Most trips to pet groomers go smoothly, but on rare occasions an animal is injured or killed. Five dangers…
Danger: Pets sometimes leap from grooming tables while wearing a hanging collar. The result can be a snapped neck or strangulation.
What to do: Ask the groomer his/her policy about monitoring pets while they are on grooming tables. The answer should be unequivocal—someone will always be with your pet the entire time it is on the table. Visit the groomer to confirm that there’s always a person with any pet that’s on a table.
Danger: Pets occasionally die of heat stroke in heated dryer cages. These devices generally are safe, but tragic mistakes sometimes occur.
What to do: Specify that you want your pet dried with cool air and/or towels only, not hot air. This is particularly important with brachycephalic (flat-faced) dog breeds, which can struggle to breathe in dryer cages…and with older or overweight dogs, which are especially vulnerable to heat stroke.
Danger: Some groomers sedate nervous pets. The result could be an accidental overdose or a potentially fatal allergic reaction.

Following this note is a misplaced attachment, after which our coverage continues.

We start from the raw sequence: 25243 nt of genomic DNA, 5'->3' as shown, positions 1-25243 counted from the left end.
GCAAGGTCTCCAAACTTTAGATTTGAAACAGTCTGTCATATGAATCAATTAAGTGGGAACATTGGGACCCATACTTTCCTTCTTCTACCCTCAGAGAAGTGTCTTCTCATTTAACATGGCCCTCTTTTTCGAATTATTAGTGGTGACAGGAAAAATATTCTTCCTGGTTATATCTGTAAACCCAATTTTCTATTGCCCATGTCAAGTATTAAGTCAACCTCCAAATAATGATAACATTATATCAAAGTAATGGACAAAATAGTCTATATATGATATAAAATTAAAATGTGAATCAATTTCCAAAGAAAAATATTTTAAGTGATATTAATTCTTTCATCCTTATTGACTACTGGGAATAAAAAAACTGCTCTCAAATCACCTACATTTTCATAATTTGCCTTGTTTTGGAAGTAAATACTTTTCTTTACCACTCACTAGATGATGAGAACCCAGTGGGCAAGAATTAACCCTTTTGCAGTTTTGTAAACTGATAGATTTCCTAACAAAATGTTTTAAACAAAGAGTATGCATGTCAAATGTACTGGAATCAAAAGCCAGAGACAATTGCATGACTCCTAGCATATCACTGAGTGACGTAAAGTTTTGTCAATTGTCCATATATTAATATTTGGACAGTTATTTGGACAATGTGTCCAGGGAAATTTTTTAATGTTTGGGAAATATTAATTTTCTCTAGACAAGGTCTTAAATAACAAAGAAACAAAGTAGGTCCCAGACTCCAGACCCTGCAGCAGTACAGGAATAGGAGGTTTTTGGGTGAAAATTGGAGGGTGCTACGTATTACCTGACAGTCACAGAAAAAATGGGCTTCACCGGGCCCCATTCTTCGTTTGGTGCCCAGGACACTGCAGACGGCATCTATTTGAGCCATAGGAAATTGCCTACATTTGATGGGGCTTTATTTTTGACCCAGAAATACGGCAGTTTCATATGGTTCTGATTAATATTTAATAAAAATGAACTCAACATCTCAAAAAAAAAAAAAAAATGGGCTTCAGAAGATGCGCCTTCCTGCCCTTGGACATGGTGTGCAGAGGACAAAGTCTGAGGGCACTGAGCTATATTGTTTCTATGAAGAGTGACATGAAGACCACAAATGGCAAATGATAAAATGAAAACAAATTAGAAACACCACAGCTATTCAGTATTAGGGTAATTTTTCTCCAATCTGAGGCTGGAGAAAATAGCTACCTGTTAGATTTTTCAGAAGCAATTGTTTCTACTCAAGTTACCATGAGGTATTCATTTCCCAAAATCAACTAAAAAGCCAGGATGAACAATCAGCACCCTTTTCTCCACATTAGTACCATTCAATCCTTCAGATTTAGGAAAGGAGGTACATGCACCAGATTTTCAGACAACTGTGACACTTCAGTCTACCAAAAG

What to do: Never use a groomer who sedates animals. If your pet is so anxious during grooming that a sedative truly is needed, ask your vet if he can arrange grooming right in the office so that there’s a medical professional on hand.
Danger: Pets that have a strong dislike for grooming can be injured when they struggle with groomers.
What to do: Brush your pet and handle its paws in the weeks leading up to a trip to the groomer. This could increase your pet’s comfort level with grooming.
Danger: Pet groomers are not licensed or regulated in most states.
What to do: Favor groomers who are certified by the National Dog Groomers Association of America…International Professional Groomers…or the National Cat Groomers Institute of America. Or ask your vet to recommend one.